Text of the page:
A researcher reveals the shocking truth about electric eels | Science News

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A researcher reveals the shocking truth about electric eels

Electrical current of a real-life recipient of the fish’s leap attack is measured for the first time

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2:14pm, September 14, 2017
electric eel zap

TAKING ONE FOR SCIENCE  This electric eel may be relatively small, but the pain from its shock is comparable to that from an electric fence, a researcher has learned.

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Kenneth Catania knows just how much it hurts to be zapped by an electric eel. For the first time, the biologist at Vanderbilt University in Nashville has measured the strength of a defensive electrical attack on a real-life potential predator — himself.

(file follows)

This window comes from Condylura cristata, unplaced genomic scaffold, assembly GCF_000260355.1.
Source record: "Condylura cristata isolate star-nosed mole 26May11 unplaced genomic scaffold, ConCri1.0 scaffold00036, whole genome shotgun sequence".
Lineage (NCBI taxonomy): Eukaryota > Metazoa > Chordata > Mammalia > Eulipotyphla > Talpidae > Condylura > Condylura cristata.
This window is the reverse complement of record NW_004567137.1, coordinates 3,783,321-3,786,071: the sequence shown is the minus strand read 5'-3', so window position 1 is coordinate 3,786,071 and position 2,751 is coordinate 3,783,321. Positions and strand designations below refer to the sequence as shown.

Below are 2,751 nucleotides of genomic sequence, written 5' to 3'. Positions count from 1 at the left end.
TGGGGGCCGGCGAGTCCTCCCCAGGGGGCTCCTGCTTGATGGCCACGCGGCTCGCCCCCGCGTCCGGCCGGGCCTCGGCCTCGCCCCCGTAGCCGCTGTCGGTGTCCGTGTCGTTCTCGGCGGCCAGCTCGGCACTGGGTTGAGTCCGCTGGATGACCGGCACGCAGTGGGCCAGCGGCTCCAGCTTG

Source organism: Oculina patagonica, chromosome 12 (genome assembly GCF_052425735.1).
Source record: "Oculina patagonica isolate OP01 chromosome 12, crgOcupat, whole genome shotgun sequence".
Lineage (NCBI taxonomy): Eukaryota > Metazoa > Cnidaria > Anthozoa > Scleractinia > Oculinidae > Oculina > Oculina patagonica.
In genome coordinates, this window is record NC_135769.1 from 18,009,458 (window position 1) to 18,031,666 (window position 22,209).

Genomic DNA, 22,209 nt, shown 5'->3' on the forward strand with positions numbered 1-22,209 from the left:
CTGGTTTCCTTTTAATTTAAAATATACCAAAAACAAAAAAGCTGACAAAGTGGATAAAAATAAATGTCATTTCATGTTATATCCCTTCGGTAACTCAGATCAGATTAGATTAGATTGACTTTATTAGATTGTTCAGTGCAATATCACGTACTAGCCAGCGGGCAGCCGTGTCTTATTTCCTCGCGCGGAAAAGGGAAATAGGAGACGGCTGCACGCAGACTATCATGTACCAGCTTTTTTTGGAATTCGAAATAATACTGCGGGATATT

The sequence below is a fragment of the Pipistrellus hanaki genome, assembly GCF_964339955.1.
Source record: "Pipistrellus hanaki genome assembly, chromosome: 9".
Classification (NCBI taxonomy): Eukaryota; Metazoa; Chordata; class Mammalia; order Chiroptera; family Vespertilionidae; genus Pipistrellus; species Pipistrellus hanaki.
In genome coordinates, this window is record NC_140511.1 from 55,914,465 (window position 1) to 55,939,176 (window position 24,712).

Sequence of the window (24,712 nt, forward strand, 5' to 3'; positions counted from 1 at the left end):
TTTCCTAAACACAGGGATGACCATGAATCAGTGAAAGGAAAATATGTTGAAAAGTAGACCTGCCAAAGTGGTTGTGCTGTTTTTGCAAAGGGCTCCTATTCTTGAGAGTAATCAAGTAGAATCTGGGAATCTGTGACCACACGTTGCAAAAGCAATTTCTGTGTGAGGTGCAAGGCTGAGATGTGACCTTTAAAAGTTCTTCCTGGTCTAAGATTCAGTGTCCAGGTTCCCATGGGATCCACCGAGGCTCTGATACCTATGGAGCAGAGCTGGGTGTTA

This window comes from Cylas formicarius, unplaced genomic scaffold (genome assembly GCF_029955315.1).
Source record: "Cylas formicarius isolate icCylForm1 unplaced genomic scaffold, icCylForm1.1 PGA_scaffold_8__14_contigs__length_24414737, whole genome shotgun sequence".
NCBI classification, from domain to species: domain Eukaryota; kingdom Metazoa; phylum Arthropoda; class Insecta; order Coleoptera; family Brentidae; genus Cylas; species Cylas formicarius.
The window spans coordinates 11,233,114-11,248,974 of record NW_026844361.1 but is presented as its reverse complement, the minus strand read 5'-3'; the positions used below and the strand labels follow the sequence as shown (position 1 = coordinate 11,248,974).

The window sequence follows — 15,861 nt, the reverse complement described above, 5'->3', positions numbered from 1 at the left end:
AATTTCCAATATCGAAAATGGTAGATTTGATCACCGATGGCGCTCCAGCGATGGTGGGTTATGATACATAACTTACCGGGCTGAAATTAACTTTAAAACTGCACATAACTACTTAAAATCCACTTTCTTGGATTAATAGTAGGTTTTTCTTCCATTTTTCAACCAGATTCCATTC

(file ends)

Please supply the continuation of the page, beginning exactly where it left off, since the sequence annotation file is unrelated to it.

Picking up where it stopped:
Catania placed his arm in a tank with a 40-centimeter-long electric eel (relatively small as eels go) and determined, in amperes, the electrical current that flowed into him when the eel struck. At its peak, the current reached 40 to 50 milliamperes in his arm, he reports online September 14 in Current Biology. This zap was painful enough to cause him to jerk his hand from the tank during each trial. “If you’ve ever been on a farm and touched an electric fence, it’s pretty similar to that,” he says.

This is Catania’s latest study in a body of research

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